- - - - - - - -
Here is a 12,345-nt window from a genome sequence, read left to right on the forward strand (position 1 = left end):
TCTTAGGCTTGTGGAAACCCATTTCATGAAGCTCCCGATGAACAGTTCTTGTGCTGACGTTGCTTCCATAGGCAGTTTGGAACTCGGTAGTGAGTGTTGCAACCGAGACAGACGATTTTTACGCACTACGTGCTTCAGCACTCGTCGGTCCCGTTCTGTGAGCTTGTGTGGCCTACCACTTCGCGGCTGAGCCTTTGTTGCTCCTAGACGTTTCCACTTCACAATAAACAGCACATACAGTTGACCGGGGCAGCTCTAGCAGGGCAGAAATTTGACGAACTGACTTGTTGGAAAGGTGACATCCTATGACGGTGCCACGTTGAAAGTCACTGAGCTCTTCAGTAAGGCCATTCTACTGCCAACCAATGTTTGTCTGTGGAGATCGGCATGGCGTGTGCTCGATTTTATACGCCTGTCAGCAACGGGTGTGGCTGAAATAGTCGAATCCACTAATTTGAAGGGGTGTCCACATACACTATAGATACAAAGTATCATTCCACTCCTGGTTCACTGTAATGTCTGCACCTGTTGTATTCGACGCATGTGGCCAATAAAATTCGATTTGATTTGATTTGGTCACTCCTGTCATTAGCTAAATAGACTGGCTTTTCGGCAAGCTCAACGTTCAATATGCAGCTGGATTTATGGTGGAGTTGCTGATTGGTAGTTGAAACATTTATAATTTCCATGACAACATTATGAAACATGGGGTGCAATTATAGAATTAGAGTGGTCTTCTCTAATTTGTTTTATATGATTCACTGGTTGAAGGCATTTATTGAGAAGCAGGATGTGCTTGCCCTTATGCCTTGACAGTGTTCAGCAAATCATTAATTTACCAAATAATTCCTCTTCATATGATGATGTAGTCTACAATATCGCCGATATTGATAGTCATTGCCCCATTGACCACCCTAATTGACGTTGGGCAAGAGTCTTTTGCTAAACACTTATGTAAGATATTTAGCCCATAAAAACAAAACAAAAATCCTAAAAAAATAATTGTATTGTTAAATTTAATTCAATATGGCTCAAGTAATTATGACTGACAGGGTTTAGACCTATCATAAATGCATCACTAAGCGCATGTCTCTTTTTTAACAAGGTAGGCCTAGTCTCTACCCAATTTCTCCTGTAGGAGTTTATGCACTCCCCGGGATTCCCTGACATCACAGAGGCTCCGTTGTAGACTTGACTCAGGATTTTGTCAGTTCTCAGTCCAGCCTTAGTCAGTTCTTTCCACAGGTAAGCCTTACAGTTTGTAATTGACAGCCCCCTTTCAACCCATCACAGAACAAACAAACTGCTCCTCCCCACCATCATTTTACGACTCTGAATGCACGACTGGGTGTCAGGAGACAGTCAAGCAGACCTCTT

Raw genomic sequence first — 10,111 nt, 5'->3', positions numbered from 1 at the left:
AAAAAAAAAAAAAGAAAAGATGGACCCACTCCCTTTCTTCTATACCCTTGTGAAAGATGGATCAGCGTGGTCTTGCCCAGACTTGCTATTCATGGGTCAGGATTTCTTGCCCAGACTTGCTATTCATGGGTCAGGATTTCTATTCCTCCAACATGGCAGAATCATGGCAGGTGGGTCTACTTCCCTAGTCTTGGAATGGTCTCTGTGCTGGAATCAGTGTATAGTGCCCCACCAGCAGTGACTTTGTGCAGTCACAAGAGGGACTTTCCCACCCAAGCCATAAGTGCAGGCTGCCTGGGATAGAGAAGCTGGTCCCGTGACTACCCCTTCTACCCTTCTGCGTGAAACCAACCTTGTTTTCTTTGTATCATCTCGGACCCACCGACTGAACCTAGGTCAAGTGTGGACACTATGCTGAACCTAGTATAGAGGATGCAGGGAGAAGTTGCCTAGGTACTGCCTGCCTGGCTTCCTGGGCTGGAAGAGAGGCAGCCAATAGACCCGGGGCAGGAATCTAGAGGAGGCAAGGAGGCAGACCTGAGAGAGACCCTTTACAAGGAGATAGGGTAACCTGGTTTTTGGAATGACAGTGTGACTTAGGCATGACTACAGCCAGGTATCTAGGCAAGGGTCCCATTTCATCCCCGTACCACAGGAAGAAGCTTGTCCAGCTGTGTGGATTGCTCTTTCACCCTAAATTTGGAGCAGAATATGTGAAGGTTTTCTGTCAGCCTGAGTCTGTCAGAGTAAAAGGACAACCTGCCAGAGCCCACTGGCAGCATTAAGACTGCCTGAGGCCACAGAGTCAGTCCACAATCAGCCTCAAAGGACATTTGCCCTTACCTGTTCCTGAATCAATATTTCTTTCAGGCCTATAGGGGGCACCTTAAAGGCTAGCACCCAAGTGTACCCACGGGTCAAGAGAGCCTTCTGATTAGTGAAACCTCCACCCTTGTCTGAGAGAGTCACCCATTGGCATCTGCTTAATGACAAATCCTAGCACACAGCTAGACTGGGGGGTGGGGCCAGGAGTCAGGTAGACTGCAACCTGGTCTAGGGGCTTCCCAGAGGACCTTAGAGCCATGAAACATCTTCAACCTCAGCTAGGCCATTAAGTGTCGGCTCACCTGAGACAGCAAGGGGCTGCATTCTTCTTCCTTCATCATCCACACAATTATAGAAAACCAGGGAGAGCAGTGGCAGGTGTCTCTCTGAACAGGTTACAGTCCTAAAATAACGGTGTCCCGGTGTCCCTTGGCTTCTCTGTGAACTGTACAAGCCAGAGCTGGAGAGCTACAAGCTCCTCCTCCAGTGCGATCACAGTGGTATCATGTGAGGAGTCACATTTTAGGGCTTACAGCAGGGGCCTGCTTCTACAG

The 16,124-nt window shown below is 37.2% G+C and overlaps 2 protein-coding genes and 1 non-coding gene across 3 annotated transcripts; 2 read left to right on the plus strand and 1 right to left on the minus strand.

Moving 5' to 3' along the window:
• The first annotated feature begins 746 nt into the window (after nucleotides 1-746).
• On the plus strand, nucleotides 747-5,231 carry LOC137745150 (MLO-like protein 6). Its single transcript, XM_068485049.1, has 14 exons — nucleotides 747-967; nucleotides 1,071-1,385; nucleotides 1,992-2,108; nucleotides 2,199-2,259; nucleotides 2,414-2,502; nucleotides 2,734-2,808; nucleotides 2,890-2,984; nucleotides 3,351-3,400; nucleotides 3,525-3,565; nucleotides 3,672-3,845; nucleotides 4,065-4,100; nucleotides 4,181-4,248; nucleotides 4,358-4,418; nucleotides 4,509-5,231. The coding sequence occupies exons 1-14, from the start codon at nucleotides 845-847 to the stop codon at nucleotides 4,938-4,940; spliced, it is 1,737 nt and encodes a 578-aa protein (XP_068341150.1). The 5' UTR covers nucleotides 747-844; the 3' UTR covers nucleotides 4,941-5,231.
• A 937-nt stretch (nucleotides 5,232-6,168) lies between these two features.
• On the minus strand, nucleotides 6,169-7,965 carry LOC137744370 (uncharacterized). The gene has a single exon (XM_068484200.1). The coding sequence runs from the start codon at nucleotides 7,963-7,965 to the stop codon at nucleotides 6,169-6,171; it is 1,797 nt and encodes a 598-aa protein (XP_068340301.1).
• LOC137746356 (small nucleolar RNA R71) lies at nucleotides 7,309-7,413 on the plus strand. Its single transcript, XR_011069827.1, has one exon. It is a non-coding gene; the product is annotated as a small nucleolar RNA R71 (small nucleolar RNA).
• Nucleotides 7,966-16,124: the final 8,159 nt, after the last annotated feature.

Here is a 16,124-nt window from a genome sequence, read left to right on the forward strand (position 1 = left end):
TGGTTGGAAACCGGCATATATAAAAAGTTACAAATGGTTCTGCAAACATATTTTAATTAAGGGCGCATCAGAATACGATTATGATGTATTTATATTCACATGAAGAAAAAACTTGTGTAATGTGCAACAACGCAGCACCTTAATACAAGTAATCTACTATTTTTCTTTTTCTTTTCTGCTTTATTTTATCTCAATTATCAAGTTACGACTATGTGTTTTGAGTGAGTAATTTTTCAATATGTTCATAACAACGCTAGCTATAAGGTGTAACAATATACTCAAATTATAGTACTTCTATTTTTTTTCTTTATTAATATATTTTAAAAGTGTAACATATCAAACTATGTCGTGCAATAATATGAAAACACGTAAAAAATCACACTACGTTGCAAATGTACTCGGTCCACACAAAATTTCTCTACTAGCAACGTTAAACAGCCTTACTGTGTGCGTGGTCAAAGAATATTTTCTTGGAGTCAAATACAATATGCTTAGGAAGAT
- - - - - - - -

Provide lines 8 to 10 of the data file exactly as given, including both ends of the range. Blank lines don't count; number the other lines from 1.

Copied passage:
• On the plus strand, nucleotides 747-5,231 carry LOC137745150 (MLO-like protein 6). Its single transcript, XM_068485049.1, has 14 exons — nucleotides 747-967; nucleotides 1,071-1,385; nucleotides 1,992-2,108; nucleotides 2,199-2,259; nucleotides 2,414-2,502; nucleotides 2,734-2,808; nucleotides 2,890-2,984; nucleotides 3,351-3,400; nucleotides 3,525-3,565; nucleotides 3,672-3,845; nucleotides 4,065-4,100; nucleotides 4,181-4,248; nucleotides 4,358-4,418; nucleotides 4,509-5,231. The coding sequence occupies exons 1-14, from the start codon at nucleotides 845-847 to the stop codon at nucleotides 4,938-4,940; spliced, it is 1,737 nt and encodes a 578-aa protein (XP_068341150.1). The 5' UTR covers nucleotides 747-844; the 3' UTR covers nucleotides 4,941-5,231.
• A 937-nt stretch (nucleotides 5,232-6,168) lies between these two features.
• On the minus strand, nucleotides 6,169-7,965 carry LOC137744370 (uncharacterized). The gene has a single exon (XM_068484200.1). The coding sequence runs from the start codon at nucleotides 7,963-7,965 to the stop codon at nucleotides 6,169-6,171; it is 1,797 nt and encodes a 598-aa protein (XP_068340301.1).